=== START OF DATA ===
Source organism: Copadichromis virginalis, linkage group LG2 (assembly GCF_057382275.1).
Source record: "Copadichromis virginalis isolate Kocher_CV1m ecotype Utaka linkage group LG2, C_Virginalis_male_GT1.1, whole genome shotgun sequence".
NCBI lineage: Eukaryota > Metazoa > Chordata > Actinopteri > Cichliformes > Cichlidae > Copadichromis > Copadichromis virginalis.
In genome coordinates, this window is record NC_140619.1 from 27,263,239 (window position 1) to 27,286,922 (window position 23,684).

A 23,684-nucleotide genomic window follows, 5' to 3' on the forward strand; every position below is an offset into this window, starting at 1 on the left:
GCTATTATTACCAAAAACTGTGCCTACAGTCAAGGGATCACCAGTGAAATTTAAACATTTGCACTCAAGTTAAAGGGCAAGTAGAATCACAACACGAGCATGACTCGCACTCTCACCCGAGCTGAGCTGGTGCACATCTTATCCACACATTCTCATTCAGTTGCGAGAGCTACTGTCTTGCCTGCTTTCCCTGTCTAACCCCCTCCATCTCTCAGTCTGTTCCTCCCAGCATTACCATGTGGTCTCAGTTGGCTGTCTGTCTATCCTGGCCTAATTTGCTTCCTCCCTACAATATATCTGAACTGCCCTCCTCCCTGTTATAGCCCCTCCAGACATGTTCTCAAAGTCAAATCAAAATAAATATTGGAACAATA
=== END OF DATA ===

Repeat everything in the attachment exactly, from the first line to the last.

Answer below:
Source organism: Copadichromis virginalis, linkage group LG2 (assembly GCF_057382275.1).
Source record: "Copadichromis virginalis isolate Kocher_CV1m ecotype Utaka linkage group LG2, C_Virginalis_male_GT1.1, whole genome shotgun sequence".
NCBI lineage: Eukaryota > Metazoa > Chordata > Actinopteri > Cichliformes > Cichlidae > Copadichromis > Copadichromis virginalis.
In genome coordinates, this window is record NC_140619.1 from 27,263,239 (window position 1) to 27,286,922 (window position 23,684).

A 23,684-nucleotide genomic window follows, 5' to 3' on the forward strand; every position below is an offset into this window, starting at 1 on the left:
GCTATTATTACCAAAAACTGTGCCTACAGTCAAGGGATCACCAGTGAAATTTAAACATTTGCACTCAAGTTAAAGGGCAAGTAGAATCACAACACGAGCATGACTCGCACTCTCACCCGAGCTGAGCTGGTGCACATCTTATCCACACATTCTCATTCAGTTGCGAGAGCTACTGTCTTGCCTGCTTTCCCTGTCTAACCCCCTCCATCTCTCAGTCTGTTCCTCCCAGCATTACCATGTGGTCTCAGTTGGCTGTCTGTCTATCCTGGCCTAATTTGCTTCCTCCCTACAATATATCTGAACTGCCCTCCTCCCTGTTATAGCCCCTCCAGACATGTTCTCAAAGTCAAATCAAAATAAATATTGGAACAATA